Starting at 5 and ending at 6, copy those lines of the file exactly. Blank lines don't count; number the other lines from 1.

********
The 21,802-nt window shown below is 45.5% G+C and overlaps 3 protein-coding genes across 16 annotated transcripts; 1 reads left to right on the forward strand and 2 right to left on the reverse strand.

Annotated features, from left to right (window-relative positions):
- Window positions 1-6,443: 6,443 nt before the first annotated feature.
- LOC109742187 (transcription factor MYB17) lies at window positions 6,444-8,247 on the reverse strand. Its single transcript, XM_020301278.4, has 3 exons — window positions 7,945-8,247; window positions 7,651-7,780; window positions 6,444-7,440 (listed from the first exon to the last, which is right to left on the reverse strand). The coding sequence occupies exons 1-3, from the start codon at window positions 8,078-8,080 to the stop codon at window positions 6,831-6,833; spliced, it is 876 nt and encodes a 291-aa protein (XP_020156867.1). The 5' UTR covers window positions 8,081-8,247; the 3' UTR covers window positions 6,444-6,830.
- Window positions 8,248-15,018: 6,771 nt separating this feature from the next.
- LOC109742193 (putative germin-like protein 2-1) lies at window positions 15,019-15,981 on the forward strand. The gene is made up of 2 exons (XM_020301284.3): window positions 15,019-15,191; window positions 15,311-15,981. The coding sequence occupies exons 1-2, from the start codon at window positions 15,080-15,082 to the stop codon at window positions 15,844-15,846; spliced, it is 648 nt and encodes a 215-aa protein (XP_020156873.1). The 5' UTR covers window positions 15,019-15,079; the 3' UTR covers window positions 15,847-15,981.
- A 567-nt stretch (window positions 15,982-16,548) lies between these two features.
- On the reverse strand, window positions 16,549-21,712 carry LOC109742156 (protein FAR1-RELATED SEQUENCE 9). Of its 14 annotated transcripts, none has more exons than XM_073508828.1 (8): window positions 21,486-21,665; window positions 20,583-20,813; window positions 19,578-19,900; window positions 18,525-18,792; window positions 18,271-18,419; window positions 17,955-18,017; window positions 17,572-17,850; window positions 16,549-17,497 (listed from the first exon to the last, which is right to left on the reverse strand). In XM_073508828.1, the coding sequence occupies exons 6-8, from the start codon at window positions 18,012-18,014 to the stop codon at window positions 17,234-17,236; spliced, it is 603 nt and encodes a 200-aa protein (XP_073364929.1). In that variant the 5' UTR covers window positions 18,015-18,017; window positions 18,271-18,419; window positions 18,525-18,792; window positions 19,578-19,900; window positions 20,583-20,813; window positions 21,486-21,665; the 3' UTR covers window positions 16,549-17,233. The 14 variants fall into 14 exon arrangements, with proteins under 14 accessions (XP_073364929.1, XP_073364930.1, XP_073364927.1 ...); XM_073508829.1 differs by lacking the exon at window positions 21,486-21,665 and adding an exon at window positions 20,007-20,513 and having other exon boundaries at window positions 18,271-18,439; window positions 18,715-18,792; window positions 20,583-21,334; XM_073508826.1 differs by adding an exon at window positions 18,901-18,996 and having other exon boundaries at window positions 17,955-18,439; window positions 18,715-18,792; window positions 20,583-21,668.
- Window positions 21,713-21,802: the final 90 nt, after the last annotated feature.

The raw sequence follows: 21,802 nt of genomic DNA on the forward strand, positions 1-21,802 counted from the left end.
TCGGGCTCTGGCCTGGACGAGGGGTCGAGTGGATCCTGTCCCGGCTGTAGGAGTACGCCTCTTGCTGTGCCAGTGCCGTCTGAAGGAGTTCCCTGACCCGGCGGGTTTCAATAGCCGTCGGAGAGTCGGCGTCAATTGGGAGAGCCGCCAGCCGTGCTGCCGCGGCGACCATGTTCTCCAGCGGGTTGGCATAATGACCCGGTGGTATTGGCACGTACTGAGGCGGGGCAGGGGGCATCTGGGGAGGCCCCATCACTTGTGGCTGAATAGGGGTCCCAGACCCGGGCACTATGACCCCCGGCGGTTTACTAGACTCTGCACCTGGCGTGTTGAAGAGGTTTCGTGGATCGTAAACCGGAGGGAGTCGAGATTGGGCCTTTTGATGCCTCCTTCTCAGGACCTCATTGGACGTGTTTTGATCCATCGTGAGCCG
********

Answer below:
- Window positions 8,248-15,018: 6,771 nt separating this feature from the next.
- LOC109742193 (putative germin-like protein 2-1) lies at window positions 15,019-15,981 on the forward strand. The gene is made up of 2 exons (XM_020301284.3): window positions 15,019-15,191; window positions 15,311-15,981. The coding sequence occupies exons 1-2, from the start codon at window positions 15,080-15,082 to the stop codon at window positions 15,844-15,846; spliced, it is 648 nt and encodes a 215-aa protein (XP_020156873.1). The 5' UTR covers window positions 15,019-15,079; the 3' UTR covers window positions 15,847-15,981.